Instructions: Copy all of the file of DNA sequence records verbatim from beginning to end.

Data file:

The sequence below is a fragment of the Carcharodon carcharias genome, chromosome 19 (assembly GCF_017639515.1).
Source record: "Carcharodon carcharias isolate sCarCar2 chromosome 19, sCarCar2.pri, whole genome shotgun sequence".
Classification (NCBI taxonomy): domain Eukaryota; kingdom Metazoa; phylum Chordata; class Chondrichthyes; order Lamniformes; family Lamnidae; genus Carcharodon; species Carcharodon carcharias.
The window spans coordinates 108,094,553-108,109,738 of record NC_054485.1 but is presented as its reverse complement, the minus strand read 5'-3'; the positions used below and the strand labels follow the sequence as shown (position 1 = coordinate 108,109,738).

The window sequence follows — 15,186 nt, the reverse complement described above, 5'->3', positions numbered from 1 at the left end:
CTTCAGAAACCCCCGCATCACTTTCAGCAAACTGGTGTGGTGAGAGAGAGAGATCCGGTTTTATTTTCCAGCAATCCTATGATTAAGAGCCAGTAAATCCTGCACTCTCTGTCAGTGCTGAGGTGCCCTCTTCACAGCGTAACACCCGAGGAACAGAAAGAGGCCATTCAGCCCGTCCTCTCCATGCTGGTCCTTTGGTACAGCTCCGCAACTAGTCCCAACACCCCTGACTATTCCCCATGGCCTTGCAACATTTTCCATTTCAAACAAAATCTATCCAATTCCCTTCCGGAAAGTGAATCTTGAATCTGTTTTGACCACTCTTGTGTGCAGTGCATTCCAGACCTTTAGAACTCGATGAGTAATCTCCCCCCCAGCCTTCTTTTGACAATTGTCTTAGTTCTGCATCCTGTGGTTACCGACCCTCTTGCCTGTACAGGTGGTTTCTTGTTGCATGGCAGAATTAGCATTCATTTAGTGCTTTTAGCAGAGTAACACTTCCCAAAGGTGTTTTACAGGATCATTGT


The sequence below is a fragment of the Carcharodon carcharias genome, chromosome 19 (assembly GCF_017639515.1).
Source record: "Carcharodon carcharias isolate sCarCar2 chromosome 19, sCarCar2.pri, whole genome shotgun sequence".
Classification (NCBI taxonomy): domain Eukaryota; kingdom Metazoa; phylum Chordata; class Chondrichthyes; order Lamniformes; family Lamnidae; genus Carcharodon; species Carcharodon carcharias.
The window spans coordinates 108,094,553-108,109,738 of record NC_054485.1 but is presented as its reverse complement, the minus strand read 5'-3'; the positions used below and the strand labels follow the sequence as shown (position 1 = coordinate 108,109,738).

The window sequence follows — 15,186 nt, the reverse complement described above, 5'->3', positions numbered from 1 at the left end:
CTTCAGAAACCCCCGCATCACTTTCAGCAAACTGGTGTGGTGAGAGAGAGAGATCCGGTTTTATTTTCCAGCAATCCTATGATTAAGAGCCAGTAAATCCTGCACTCTCTGTCAGTGCTGAGGTGCCCTCTTCACAGCGTAACACCCGAGGAACAGAAAGAGGCCATTCAGCCCGTCCTCTCCATGCTGGTCCTTTGGTACAGCTCCGCAACTAGTCCCAACACCCCTGACTATTCCCCATGGCCTTGCAACATTTTCCATTTCAAACAAAATCTATCCAATTCCCTTCCGGAAAGTGAATCTTGAATCTGTTTTGACCACTCTTGTGTGCAGTGCATTCCAGACCTTTAGAACTCGATGAGTAATCTCCCCCCCAGCCTTCTTTTGACAATTGTCTTAGTTCTGCATCCTGTGGTTACCGACCCTCTTGCCTGTACAGGTGGTTTCTTGTTGCATGGCAGAATTAGCATTCATTTAGTGCTTTTAGCAGAGTAACACTTCCCAAAGGTGTTTTACAGGATCATTGT